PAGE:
Are you waking up with back pain or a sore throat? Do you snore too much? Or if you don’t: would you want to keep those issues far away from you?
Well, then the key could very well lie in your sleeping position.
For even with an appropriate pillow and mattress, many people prioritize comfort over proper posture. This often means sleeping in a way that is bad for your neck, back and joints, and this in turn can cause or aggravate health issues like back pain, acid reflux or “aesthetic” issues such as snoring.
That’s why this article discusses the health benefits of particular sleeping positions from a scientific perspective. So let’s jump right in:
1. Back Positions for Pain Relief.
Sleeping on your back is a very comfortable way to get a good night’s rest for a lot of people and when on a good mattress, results can be optimal.
The most common positions in which people sleep on their back are the soldier and the starfish. These positions work by alleviating the pressure on your discs and spreading weight evenly across your neck, spine, and joints, thus reducing and preventing pain.
Sleeping in the soldier position with a plush pillow underneath your knees can alleviate lower back pain.
Just in case you care about aesthetics, you’ll be pleased to know that sleeping on your back is also a natural way to minimize wrinkles and maintain the perkiness of your breasts.
Many people often sleep in this position the wrong way which can cause pain.
To fix or prevent this, you should aim for your neck to align with your spine. This can be done with pillow support or by adjusting the position of your mattress. A good mattress is key when it comes to sleeping on your back because it can be therapeutically comforting.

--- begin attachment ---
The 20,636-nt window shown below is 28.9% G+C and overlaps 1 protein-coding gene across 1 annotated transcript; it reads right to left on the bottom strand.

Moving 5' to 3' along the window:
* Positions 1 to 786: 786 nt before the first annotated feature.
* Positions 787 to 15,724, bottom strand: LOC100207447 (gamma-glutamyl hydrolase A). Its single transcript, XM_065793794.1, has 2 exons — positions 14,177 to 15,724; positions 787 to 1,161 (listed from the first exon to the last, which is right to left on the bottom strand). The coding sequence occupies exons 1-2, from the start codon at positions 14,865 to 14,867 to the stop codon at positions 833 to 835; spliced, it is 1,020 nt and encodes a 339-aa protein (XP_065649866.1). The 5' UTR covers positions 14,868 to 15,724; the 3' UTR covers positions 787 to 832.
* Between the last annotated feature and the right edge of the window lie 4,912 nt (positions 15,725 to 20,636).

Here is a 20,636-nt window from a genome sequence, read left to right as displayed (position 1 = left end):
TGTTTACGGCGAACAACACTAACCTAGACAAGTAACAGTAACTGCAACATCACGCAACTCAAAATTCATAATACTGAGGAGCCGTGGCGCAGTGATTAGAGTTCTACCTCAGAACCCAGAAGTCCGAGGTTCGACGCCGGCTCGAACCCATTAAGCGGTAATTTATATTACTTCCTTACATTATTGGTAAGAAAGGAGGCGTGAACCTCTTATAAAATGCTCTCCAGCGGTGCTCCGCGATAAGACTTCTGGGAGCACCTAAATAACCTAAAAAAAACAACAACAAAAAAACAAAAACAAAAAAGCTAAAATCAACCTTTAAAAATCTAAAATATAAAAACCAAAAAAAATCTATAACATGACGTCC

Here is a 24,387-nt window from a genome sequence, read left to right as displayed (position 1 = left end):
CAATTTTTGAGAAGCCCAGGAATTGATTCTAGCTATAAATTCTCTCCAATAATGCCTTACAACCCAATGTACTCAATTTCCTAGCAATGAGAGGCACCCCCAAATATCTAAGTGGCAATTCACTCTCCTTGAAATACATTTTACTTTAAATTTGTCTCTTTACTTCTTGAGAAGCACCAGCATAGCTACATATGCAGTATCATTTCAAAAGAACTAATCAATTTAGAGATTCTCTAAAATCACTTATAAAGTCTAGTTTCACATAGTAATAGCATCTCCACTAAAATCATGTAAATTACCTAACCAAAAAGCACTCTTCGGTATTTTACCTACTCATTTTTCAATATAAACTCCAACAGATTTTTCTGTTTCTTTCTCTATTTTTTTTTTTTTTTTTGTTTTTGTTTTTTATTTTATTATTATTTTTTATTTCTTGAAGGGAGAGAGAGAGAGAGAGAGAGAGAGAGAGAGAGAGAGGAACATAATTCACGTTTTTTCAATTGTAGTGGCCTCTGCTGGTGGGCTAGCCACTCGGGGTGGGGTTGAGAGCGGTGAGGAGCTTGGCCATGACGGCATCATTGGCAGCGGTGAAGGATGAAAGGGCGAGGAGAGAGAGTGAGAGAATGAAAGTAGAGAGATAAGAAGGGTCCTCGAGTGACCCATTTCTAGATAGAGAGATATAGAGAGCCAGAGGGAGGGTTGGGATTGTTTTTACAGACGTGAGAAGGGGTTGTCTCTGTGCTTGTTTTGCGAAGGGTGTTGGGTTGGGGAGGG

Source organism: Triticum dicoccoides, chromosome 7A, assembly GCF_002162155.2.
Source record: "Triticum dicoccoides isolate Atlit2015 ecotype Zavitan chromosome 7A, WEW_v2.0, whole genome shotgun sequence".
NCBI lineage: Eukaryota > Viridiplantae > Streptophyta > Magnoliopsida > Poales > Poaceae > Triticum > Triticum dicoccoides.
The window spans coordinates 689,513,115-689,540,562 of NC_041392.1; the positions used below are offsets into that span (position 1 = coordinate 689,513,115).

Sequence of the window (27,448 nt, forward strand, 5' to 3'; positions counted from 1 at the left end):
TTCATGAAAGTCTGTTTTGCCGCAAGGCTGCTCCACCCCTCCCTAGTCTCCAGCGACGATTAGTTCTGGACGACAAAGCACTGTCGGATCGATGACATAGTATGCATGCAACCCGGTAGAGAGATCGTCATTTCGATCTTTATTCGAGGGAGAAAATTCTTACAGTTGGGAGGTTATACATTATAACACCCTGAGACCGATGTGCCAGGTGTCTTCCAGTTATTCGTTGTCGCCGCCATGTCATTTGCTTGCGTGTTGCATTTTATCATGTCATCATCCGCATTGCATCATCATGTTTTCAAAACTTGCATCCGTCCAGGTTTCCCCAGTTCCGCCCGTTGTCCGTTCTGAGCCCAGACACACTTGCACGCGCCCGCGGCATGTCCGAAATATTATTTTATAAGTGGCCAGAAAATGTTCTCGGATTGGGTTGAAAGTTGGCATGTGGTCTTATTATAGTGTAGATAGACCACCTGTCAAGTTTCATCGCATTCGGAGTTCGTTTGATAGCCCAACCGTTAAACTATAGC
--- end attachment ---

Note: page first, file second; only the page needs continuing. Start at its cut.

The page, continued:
Back sleepers tend to need more support than side sleepers so a medium firm memory foam mattress will give you the adequate cushioning your back needs.
2. Side Positions to Prevent Snoring.
Unlike back sleeping positions, sleeping on your side in the log or yearner posture is a great way to keep snoring under control.
Professor Idzikowski claims that sleeping on your left side positions your stomach underneath the esophagus thus prompting gravity to chime in and keep reflux under control.
However, sleeping on your side for too long can cause nerve compression and even worse conditions like sciatic nerve pain so to keep this at bay, ensure you alternate from your left to right when sleeping.
Ensure you pillow is firm and high enough to support your head as this prevents neck pain and stiffness.
Sleeping on your side is one of the best ways to get a good night’s rest and combined with the layers of a memory foam mattress, it will provide your body with some stability by adapting to your sleeping position.
3. Stomach Positions to Help you Feel Sleepy.
Sleeping on your stomach is a great way to induce sleep because your movements tend to be quite restricted which results in fewer disturbances. However, the cons outweigh the pros with this position.
Professor Idzikowski has shown that this way of sleeping can come with potential disadvantages and put pressure on your lungs and organs. It can also put a strain on your neck from all the twisting during the night.
With that being said, the best mattresses for stomach sleepers are soft or plush memory foam mattresses because they allow the body to fall into its natural curve.
So, your style of sleeping does impact your health – but it’s up to you to decide whether this impact is of a positive or negative nature.
When you sleep in good sleeping positions, you can alleviate and prevent pain and soreness in different areas of your body. When you sleep incorrectly, you stand the risk of causing long-term damage and developing back pains, sore throats, snoring and some sleep apnea symptoms.
Adjusting your sleeping position to a more healthy one may take a while, but you can habitualize it like any other beneficial behavior.
What about you? What are your favorite sleeping positions, and do you think you can optimize the way you sleep?
About The Author
This is a guest post by Yannick, the head of a team of product investigators at Best Patrols.